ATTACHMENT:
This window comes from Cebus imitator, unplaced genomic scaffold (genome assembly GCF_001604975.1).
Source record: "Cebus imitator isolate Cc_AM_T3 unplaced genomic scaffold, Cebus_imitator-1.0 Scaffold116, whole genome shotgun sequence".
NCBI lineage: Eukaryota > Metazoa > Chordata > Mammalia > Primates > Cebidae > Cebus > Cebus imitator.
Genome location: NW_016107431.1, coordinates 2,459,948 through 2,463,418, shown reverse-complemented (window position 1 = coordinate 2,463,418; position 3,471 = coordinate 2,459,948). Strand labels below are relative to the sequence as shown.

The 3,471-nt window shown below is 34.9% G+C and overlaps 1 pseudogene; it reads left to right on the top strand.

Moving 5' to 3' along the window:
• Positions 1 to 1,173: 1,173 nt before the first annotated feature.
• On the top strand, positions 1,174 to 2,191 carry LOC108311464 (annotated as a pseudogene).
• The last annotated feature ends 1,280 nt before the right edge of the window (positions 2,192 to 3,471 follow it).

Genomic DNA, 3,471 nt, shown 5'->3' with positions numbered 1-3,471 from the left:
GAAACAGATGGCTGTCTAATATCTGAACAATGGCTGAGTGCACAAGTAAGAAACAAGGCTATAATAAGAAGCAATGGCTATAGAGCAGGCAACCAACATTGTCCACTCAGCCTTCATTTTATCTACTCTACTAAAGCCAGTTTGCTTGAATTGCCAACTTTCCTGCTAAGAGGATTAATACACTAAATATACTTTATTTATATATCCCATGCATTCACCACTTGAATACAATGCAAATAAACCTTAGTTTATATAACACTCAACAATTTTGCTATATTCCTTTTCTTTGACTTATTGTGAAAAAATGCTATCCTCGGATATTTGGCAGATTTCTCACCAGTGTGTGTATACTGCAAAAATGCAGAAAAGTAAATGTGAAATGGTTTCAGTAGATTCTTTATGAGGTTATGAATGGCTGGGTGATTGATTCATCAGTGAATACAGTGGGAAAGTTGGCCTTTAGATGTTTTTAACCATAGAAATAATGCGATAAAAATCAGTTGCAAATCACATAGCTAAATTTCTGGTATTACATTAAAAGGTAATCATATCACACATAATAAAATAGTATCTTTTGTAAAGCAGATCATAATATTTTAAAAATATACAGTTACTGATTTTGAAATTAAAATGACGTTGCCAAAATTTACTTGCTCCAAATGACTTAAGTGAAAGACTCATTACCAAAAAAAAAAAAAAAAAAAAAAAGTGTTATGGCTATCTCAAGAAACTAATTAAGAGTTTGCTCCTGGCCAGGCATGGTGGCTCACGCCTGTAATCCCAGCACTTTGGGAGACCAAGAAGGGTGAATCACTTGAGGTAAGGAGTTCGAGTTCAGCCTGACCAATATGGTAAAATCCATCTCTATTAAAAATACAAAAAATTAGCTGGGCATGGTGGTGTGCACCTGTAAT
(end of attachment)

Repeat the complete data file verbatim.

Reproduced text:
This window comes from Cebus imitator, unplaced genomic scaffold (genome assembly GCF_001604975.1).
Source record: "Cebus imitator isolate Cc_AM_T3 unplaced genomic scaffold, Cebus_imitator-1.0 Scaffold116, whole genome shotgun sequence".
NCBI lineage: Eukaryota > Metazoa > Chordata > Mammalia > Primates > Cebidae > Cebus > Cebus imitator.
Genome location: NW_016107431.1, coordinates 2,459,948 through 2,463,418, shown reverse-complemented (window position 1 = coordinate 2,463,418; position 3,471 = coordinate 2,459,948). Strand labels below are relative to the sequence as shown.

The 3,471-nt window shown below is 34.9% G+C and overlaps 1 pseudogene; it reads left to right on the top strand.

Moving 5' to 3' along the window:
• Positions 1 to 1,173: 1,173 nt before the first annotated feature.
• On the top strand, positions 1,174 to 2,191 carry LOC108311464 (annotated as a pseudogene).
• The last annotated feature ends 1,280 nt before the right edge of the window (positions 2,192 to 3,471 follow it).

Genomic DNA, 3,471 nt, shown 5'->3' with positions numbered 1-3,471 from the left:
GAAACAGATGGCTGTCTAATATCTGAACAATGGCTGAGTGCACAAGTAAGAAACAAGGCTATAATAAGAAGCAATGGCTATAGAGCAGGCAACCAACATTGTCCACTCAGCCTTCATTTTATCTACTCTACTAAAGCCAGTTTGCTTGAATTGCCAACTTTCCTGCTAAGAGGATTAATACACTAAATATACTTTATTTATATATCCCATGCATTCACCACTTGAATACAATGCAAATAAACCTTAGTTTATATAACACTCAACAATTTTGCTATATTCCTTTTCTTTGACTTATTGTGAAAAAATGCTATCCTCGGATATTTGGCAGATTTCTCACCAGTGTGTGTATACTGCAAAAATGCAGAAAAGTAAATGTGAAATGGTTTCAGTAGATTCTTTATGAGGTTATGAATGGCTGGGTGATTGATTCATCAGTGAATACAGTGGGAAAGTTGGCCTTTAGATGTTTTTAACCATAGAAATAATGCGATAAAAATCAGTTGCAAATCACATAGCTAAATTTCTGGTATTACATTAAAAGGTAATCATATCACACATAATAAAATAGTATCTTTTGTAAAGCAGATCATAATATTTTAAAAATATACAGTTACTGATTTTGAAATTAAAATGACGTTGCCAAAATTTACTTGCTCCAAATGACTTAAGTGAAAGACTCATTACCAAAAAAAAAAAAAAAAAAAAAAAGTGTTATGGCTATCTCAAGAAACTAATTAAGAGTTTGCTCCTGGCCAGGCATGGTGGCTCACGCCTGTAATCCCAGCACTTTGGGAGACCAAGAAGGGTGAATCACTTGAGGTAAGGAGTTCGAGTTCAGCCTGACCAATATGGTAAAATCCATCTCTATTAAAAATACAAAAAATTAGCTGGGCATGGTGGTGTGCACCTGTAAT